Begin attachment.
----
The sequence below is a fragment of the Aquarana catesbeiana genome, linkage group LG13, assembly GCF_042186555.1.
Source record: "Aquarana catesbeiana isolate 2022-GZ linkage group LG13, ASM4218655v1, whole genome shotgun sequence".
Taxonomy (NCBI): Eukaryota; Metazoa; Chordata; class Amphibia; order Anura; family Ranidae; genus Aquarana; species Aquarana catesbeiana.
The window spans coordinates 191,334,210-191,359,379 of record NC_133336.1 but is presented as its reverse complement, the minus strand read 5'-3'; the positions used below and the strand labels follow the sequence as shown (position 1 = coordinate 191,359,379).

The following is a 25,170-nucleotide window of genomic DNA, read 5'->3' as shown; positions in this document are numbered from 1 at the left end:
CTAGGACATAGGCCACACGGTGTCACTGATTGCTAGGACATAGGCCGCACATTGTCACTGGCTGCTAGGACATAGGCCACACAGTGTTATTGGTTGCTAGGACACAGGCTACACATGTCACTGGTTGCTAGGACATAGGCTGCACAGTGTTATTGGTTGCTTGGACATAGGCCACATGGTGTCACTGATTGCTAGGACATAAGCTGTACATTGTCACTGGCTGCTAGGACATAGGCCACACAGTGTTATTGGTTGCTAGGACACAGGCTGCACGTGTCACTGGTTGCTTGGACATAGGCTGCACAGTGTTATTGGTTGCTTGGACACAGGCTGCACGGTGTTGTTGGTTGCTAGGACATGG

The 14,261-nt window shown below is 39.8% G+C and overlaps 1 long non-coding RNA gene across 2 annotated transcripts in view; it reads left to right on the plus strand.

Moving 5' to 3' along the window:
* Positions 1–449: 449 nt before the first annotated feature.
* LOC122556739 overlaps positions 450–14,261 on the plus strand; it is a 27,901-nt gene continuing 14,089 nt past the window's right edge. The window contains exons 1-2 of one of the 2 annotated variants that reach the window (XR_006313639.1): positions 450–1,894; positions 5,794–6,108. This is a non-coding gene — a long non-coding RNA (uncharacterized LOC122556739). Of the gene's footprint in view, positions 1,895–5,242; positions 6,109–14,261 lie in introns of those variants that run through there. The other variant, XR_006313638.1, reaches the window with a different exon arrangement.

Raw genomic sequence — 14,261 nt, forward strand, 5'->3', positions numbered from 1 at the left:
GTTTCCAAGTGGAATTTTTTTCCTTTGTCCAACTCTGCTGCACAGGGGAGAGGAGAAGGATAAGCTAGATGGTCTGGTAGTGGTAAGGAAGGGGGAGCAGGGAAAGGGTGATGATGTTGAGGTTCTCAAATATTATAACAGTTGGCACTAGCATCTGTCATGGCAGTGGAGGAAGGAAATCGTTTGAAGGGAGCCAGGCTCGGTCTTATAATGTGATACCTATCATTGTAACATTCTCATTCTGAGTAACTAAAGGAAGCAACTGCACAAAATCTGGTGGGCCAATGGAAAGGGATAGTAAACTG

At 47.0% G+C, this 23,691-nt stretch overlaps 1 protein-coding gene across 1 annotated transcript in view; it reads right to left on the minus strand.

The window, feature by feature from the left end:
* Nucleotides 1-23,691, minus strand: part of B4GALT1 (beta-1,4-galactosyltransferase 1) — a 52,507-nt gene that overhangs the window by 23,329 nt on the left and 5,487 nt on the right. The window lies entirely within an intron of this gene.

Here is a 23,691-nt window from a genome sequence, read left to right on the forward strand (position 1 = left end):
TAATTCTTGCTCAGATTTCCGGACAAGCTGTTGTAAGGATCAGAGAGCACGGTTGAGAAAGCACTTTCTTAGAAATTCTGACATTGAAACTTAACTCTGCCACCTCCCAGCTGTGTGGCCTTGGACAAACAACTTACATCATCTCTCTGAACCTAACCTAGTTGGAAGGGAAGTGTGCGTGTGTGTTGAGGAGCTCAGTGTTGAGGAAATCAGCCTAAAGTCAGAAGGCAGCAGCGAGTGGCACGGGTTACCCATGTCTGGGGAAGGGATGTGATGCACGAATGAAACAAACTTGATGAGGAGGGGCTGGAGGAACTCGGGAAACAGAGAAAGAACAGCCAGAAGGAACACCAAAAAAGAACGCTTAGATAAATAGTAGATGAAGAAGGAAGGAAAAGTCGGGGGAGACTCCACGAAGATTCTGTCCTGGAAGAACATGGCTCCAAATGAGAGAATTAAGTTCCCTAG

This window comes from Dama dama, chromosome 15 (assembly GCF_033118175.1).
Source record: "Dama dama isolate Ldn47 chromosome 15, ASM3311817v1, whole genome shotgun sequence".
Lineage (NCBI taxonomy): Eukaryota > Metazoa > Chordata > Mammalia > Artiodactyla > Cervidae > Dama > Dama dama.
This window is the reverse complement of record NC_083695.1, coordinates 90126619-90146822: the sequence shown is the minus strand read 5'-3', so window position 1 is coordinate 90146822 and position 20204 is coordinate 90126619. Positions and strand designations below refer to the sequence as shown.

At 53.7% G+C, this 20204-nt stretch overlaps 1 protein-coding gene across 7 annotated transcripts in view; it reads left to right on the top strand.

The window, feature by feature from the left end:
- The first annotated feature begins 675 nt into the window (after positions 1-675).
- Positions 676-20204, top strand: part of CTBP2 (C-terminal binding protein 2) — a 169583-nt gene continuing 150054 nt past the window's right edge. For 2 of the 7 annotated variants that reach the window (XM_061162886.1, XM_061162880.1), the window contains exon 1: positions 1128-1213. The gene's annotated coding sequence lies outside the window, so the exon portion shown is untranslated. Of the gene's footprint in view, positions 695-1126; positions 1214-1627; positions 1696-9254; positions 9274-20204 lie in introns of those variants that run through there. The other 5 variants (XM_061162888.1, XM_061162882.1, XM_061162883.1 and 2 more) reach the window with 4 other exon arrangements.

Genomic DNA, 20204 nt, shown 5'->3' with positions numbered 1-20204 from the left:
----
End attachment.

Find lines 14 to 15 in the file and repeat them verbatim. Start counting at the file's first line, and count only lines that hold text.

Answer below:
The window, feature by feature from the left end:
* Nucleotides 1-23,691, minus strand: part of B4GALT1 (beta-1,4-galactosyltransferase 1) — a 52,507-nt gene that overhangs the window by 23,329 nt on the left and 5,487 nt on the right. The window lies entirely within an intron of this gene.